What's next for us? Chris and I look forward to creating a website that will give us more flexibility with our posts. With our current blog format, we can't create the lists we want. Every time we get together, the ideas just keep spilling over, so we are anxious to learn the necessary technical aspects involved so we can turn the ideas into realities.

So please keep reading and commenting. I expect when we reach our second anniversary, we'll have learned more about blogging, read many more books, written lots of reviews, and we'll still be dreaming of what's to come.


The Foundling - Review by Carole

I remember Georgette Heyer's Regency romance books vividly from my young teenage years. They always had painting-like covers showing impossibly beautiful people from times gone by. At that time, the stories didn't intrigue me; I gravitated toward Victoria Holt and Barbara Michaels in those days. But my sisters-in-law are big fans, and they recently discovered that her books are back in print. One of them gave me The Foundling to read. It stayed on my nightstand for a while, but I finally picked it up. I'm very glad I did.

What I didn't recall at all from days gone by was the humor that Heyer injects into her stories. It's like she's poking a bit of fun at the very scenarios she creates. This particular story is full of breach of promise, mistaken identity, besmirched honor, missed communications, and drawing room situations (why don't we have drawing rooms anymore?). I enjoyed the book thoroughly, and I'm taking a couple of more to the beach with me later this month.

All in all, they are not life-changing stories. They are Fluff-n-Trash at their very best. After slogging through Ahab's Wife recently, it was a welcome change of pace. The books are very visual to me--I could picture them as movies. I wonder why that hasn't ever happened to Heyer's books. Maybe now that I've read one, it will. I seem to have that mysterious power--I try to only use it for good. Sometimes I read a book only to hear that a movie is in the offing, and I want to shout, "Noooo!" Feast of Love was a recent example. But if my powers lead to a Heyer book making its way to the big screen, I could live with that. I'll let you know if I hear anything.


Ahab's Wife - Review by Carole

I read one review that described Sena Jeter Naslund's writing in Ahab's Wife Or, The Star-Gazer as lyrical. I won't argue with that, but I do think that there were a few too many stanzas for my taste. I think that Naslund could really have used a strong editor to guide her--200 fewer pages would have been really nice on this one. I felt like I kept reading and reading, and I still wasn't close to finishing.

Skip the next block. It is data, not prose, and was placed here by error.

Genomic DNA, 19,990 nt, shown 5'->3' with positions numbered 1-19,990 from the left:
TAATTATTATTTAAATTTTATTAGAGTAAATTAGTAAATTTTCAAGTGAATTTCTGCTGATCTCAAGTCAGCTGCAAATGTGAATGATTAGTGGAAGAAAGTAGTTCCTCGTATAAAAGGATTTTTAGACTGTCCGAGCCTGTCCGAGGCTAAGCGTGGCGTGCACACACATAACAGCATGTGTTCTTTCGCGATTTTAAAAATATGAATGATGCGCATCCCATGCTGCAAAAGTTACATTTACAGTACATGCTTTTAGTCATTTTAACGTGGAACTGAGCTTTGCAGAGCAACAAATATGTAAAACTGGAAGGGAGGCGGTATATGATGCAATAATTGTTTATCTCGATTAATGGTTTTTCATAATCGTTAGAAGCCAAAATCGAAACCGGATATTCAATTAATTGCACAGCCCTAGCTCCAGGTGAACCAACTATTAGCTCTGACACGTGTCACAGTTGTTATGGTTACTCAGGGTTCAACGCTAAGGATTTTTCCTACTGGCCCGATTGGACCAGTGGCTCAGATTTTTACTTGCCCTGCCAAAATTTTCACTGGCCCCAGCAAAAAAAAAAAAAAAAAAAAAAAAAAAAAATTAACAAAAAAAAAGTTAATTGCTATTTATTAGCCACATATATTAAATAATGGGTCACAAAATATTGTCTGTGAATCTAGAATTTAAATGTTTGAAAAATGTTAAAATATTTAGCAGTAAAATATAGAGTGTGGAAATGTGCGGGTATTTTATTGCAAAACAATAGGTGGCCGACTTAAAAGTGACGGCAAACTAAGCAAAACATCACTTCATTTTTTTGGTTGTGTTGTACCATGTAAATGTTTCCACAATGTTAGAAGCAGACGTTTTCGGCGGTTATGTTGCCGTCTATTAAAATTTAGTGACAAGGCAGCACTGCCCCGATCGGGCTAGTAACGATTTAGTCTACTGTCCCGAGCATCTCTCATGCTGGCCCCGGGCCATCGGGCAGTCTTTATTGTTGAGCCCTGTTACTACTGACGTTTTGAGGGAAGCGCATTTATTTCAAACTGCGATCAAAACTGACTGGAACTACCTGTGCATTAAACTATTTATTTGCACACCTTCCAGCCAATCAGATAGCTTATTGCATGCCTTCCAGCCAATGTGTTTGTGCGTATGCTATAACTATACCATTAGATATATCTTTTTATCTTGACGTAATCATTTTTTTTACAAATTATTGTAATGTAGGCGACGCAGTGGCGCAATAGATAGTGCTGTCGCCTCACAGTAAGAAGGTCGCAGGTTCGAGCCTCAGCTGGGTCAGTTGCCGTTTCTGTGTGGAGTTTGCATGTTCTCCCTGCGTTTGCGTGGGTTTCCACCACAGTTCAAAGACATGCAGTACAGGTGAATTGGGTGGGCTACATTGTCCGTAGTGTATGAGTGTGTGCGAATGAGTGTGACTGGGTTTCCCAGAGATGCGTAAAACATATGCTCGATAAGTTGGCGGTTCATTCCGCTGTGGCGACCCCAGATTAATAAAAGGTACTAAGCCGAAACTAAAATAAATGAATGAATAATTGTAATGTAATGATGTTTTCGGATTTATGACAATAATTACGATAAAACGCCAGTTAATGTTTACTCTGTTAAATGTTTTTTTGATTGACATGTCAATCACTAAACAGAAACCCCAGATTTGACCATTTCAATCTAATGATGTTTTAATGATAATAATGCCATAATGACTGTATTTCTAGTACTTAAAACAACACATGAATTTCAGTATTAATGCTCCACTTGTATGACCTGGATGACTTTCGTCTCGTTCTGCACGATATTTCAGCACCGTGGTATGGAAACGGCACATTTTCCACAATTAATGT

Inspired by a passage from Moby Dick, Naslund creates a character and then has her tell us her life story. The opening line capured my imagination right away. "Captain Ahab was neither my first husband nor my last." We meet Una in the throes of childbirth, fearful and alone. From there, the book crisscrosses through time to weave the rich tapestry of Una's life.

I read the book for one of my book clubs. I'm a fan of the re-telling of a tale, so it's not that I didn't enjoy the experience, but I found this a tough read. I've been mulling over why that was, and here is what I've concluded:

In a time when most people never travelled more than 50 miles from where they were born, Una was everywhere! Born in Kentucky, raised on a lighthouse island, heads off to sea, Nantucket, back to Kentucky, back to Nantucket. That's a lot of getting around, for a woman at that time, no less.

The other thing is that many, many people in Una's life do not fare well at all. I know that life is harsh, but all of that stretched the limits of my credibility.

I think that Naslund had trouble figuring out how to end the book. She tackled too much and couldn't wind it up. My favorite parts of the book were actually her relationship with Ahab, but if that all told encompassed 100 pages of the book, I'd be surprised. I wanted more of that and less of the Unitarians, Universalists, Transcendalists, Abolitionists, and Suffragists that Naslund kept introducing. I felt like they all got in the way of the real story. Katie, a member of the book club, found Una's encounters a little too reminiscent of Forrest Gump's. Would a little nobody from Kentucky really meet Margaret Fuller, Ralph Waldo Emerson, and Frederick Douglass? For purposes of this story, did she need to? I don't think so.

Una's relationships with many people bothered me. Naslund didn't convey Una's grief to me very satisfactorily. I often felt like she was unemotional and detached.

Una was often pretty insensitive to people she supposedly cared for; for example, she ditches her family to go to sea and it isn't until she's older that she can see how cruel that was to them.

To sum up, I would have preferred a shorter, tighter novel that focused on Una being Ahab's wife. Katie pulled out a copy of Moby Dick and discovered that the length and number of chapters were very similar to Ahab's Wife, so Naslund's intent was probably to mirror that construction. An interesting approach, but ultimately one that didn't work for me.